1.   EDICT OF CAESAR
2.   It is my decision [concerning] graves and tombs –whoever has made
3.   them for the religious observances of parents, or children, or household
4.   members –that these remain undisturbed forever.  But if anyone legally
5.   charges that another person has destroyed, or has in any manner extracted
6.   those who have been buried, or has moved with wicked intent those who
7.   have been buried to other places, committing a crime against them, or has
8.   moved sepulcher-sealing stones, against such a person I order that a 
9.   judicial tribunal be created, just as [is done] concerning the gods in 
10. human religious observances, even more so will it be obligatory to treat 
11. with honor those who have been entombed. You are absolutely not to
12. allow anyone to move [those who have been entombed].  But if 
13. [someone does], I wish that [violator] to suffer capital punishment under 
14. the title of tomb-breaker.

Since, grave robbers had basically no interest in stealing bodies, making it a capital offense (execution) to steal a body is very unusual and most would suggest under normal circumstances totally unnecessary.

Yet twice, in line 7 and line 12, it warns against removing bodies from these tombs.

In his article, Billington cited a couple of interesting points about the inscription.

First, there are some who dispute its legitimacy, but Billington notes the tablet contains terminology, legal and otherwise, found in other official declarations written by Emperor Claudius:

“For example, of the 90 words used in the Nazareth Inscription, there are only 14 Greek words or phrases that are not found in other known rescripts of the Emperor Claudius,” Billington writes. “And nearly all of these words deal with the specifics of the reason for which this rescript was written, i.e. breaking into tombs, stealing dead bodies, and moving them to other places.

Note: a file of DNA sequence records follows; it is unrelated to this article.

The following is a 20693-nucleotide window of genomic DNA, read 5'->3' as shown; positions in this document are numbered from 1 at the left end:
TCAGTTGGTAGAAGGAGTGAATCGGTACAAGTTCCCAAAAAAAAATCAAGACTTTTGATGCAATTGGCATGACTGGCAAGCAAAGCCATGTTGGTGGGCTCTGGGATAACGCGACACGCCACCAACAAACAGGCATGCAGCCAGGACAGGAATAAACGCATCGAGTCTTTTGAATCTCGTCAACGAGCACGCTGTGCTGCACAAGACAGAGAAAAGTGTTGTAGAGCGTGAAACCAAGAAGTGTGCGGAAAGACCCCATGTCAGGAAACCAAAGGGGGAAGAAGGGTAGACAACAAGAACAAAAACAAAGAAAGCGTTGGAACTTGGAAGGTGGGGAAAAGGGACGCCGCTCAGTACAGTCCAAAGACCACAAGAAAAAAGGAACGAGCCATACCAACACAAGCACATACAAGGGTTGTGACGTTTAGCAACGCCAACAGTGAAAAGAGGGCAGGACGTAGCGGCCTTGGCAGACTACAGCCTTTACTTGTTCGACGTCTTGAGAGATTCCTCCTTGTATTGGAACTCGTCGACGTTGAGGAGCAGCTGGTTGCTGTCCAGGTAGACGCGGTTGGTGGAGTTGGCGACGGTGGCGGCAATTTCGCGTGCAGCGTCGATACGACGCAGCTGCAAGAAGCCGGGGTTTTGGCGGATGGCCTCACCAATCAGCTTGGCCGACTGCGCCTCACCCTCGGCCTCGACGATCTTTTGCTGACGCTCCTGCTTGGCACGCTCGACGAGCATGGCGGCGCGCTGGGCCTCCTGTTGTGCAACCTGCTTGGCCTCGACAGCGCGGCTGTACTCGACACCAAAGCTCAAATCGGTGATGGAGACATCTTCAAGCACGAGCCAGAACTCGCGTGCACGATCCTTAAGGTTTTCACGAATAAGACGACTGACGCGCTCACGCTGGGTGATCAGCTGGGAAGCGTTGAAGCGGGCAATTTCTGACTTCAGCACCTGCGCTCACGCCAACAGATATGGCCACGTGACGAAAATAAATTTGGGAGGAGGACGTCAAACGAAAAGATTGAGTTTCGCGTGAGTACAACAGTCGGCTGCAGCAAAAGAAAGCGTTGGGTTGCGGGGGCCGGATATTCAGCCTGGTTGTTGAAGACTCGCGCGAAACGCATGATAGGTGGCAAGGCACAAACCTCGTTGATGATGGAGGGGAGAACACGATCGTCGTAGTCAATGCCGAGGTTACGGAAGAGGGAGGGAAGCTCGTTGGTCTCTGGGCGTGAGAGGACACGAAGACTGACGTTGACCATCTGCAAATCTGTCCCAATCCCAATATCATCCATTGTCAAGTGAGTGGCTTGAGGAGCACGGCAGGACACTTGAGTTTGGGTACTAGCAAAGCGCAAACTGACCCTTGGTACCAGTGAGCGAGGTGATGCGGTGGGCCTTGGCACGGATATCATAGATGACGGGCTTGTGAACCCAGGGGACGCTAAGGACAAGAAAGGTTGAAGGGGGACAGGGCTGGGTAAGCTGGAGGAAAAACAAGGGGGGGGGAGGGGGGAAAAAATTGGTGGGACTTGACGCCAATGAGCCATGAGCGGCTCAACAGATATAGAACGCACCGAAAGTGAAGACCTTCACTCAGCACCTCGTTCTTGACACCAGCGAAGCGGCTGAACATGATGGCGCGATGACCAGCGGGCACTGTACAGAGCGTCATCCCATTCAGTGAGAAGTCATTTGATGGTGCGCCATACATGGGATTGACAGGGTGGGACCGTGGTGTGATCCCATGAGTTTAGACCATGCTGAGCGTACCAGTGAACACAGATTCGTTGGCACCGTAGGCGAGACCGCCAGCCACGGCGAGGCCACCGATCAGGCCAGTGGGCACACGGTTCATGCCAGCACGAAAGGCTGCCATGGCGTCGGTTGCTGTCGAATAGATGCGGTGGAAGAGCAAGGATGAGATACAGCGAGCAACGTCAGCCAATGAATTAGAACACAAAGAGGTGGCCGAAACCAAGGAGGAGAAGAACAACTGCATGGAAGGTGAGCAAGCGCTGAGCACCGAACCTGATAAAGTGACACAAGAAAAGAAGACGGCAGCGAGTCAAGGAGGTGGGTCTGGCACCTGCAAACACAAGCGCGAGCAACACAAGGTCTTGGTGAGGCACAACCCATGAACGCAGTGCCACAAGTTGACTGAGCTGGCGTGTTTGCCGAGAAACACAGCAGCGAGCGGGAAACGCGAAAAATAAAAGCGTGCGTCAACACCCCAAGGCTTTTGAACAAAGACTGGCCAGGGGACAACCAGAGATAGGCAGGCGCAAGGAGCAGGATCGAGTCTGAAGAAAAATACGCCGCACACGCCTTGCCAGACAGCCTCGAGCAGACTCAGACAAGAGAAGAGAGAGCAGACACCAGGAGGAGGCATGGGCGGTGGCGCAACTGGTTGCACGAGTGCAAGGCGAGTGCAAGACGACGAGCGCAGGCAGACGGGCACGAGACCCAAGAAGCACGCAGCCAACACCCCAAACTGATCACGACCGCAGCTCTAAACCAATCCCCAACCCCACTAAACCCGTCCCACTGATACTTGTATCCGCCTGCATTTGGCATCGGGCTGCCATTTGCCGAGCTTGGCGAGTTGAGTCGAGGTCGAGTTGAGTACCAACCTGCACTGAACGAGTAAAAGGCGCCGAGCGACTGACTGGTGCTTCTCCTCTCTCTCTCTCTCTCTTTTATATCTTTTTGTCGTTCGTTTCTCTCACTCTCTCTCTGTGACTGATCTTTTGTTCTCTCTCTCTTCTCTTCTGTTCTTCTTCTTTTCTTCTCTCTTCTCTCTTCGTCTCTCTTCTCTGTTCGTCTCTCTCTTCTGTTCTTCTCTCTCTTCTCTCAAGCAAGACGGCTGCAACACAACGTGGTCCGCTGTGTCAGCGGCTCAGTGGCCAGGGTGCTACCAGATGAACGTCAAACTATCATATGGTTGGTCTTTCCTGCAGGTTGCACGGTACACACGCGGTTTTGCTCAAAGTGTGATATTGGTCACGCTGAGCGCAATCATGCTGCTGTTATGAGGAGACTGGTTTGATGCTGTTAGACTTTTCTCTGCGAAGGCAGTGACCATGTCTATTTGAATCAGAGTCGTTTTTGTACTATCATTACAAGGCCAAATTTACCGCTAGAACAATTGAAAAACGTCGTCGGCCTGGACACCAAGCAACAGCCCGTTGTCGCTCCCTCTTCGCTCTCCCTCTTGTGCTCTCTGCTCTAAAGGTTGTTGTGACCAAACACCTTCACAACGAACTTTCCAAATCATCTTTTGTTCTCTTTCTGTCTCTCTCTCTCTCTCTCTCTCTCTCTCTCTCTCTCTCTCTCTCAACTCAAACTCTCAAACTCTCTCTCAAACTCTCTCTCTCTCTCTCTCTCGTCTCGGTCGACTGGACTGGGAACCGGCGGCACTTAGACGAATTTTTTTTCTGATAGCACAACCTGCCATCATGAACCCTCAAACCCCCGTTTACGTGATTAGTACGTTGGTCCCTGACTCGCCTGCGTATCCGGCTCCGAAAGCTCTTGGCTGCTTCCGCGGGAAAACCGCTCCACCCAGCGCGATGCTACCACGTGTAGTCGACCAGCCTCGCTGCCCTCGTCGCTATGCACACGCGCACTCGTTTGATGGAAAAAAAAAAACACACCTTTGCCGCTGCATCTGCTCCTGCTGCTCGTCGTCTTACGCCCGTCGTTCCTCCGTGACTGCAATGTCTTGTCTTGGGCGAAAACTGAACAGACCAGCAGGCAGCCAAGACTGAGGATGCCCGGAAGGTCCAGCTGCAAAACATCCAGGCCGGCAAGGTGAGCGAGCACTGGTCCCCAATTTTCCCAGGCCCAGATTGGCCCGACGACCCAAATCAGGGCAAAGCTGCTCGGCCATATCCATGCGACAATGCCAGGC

As for the inscription itself, Billington makes several interesting points.

He says that verse 6 refers to stealing a body with “wicked intent.” In other words, we are not talking about teenage boys involved in a bit of mischief, but rather there was an evil purpose to the theft.

Why would someone want to steal a body? What could possibly be considered an evil purpose?

Line 8 also specifically says it is illegal to move the large stone covering the sepulcher. Of course, this would not be the first time angels broke human laws. They did the same thing when they broke the disciples out of jail (Acts 5:17-20).

In lines 9 and 10, the edict adds that if someone stole a body, a special tribunal would be set up to examine the issue. Billington believes the description of the tribunal as one involving ‘human religious observances’ suggests it was a religious tribunal that would have the backing of Roman authority.

This implies that the demand for such an unusual law may have come from religious leaders as well.

Billington also adds the tablet itself may have actually originated in Sepphoris, the former Roman capital of Galilee, which was only five miles away from Nazareth.

But this find certainly substantiates what Matthew writes in his Gospel that the Jewish leaders were still pushing the story of the disciples stealing Christ’s body several years after Christ’s resurrection.

READ: The Nazareth Inscription: Proof of the Resurrection of Christ? AND Biblical and Extra-Biblical Evidences